The Extremely metal-poor stars with the iron abundance less than about 1/300 of the solar value are thought to be born in the very beginning of our Universe, and have been attracting wide interest as tool for investigating the evolution of early Universe. Recently lots of information have been provided by their detailed observations with use of large-scaled telescope such as Subaru telescope. The purpose of our paper is to expand the former theory, developed by Prof. Iben and Fujimoto and to elucidate the peculiarity and general pictures of the evolution of the evolution of extremely metal-poor stars, distinguished from the stars of younger generations with larger metal abundances, with taking into account their properties revealed by the recent observations. On the basis of the results, we further explore the origin of a star HE0170-5240 with the iron abundance of 1/200,000 of the solar value, discovered in 2002, the most iron-deficient one among the stars known to date. We show that this star is possible a survivor of the first generation stars of our Universe and propose a observation to verify it. In this paper, we can formulate a new process of nucleosynthesis with neutron captures, peculiar to the extremely metal-poor stars. This work will give a basis to the future research in this field (T. Suda, M. Aikawa, M. Machida, M.Y. Fujimoto, and I. Iben, Jr. 'Is HE0170-5240 A Primordial Star? -- The Characteristics of Extremely Metal-Poor, Carbon-Rich Star', accepted for publication in Astrophysical Journal).

From recently observations with large telescopes, new aspects of stellar properties have been accumulated, which cannot be accommodated within the current standard theory of stellar evolution. One of main purpose of collaborative research is to construct a new code of stellar evolution necessary to solve the new problems of stellar evolution at this stage. For that purpose, it has to be equipped with a powerful nuclear network, applicable to different situations, which may vary largely with the stellar parameters, mass and metallicity, and with the evolutionary stages. In addition, it is also indispensable to incorporate the prescription, which at least makes it possible to simulate the extra element mixing, other than thermal convection, due to turbulence, such as generated as a result of hydrodynamic instabilities in different rotating stars. A layout of the new code was discussed and the first step of construction has been successfully performed. It is now on test run and under the process of debugging. We plan to investigate the newly revealed aspects of stellar properties theoretically with this newly constructed code, which may hopefully serve as an instrument for our group to promote the researches and to contribute to the development in the theory of stellar evolution.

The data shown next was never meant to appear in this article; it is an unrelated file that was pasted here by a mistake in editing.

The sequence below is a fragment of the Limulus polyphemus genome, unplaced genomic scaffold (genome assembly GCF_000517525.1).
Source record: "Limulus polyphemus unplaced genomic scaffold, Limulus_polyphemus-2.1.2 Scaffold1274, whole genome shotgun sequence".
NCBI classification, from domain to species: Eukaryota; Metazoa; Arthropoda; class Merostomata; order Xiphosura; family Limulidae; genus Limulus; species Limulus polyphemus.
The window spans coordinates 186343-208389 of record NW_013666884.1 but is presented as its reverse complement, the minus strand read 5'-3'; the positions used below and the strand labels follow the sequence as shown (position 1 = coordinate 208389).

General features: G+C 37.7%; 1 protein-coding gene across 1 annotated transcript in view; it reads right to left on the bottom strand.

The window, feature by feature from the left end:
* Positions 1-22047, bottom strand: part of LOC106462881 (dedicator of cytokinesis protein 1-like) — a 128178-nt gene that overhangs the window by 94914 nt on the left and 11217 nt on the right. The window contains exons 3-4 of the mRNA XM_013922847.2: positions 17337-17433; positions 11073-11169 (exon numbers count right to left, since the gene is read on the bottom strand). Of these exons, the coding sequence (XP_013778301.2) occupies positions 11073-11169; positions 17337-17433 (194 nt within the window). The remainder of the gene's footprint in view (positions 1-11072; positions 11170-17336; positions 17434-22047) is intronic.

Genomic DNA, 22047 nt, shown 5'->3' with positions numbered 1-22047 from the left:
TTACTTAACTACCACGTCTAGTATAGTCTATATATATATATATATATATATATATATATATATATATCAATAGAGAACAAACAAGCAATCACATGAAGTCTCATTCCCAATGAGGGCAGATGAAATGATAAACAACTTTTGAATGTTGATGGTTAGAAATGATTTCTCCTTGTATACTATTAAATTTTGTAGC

In addition, it is a great experience for students and fellows to have contact with the distinguished astrophysicist daily and to have daily conversations on the topics of their investigations and the related topics in astrophysics. These young people seem to be fascinated with Prof. Iben's profound knowledge and stimulated by his professional attitude to the research. He also kindly reviewed the papers written by the students and to correct their English. One of the papers, reviewed, is to appear in Astrophysical Journal (M. Aikawa et al, 'An Insight onto the Reaction Rates of the NeNA and MgAl Chain from the Abundance Anomalies in Globular Cluster Red Giants', 2004, June 20 issue).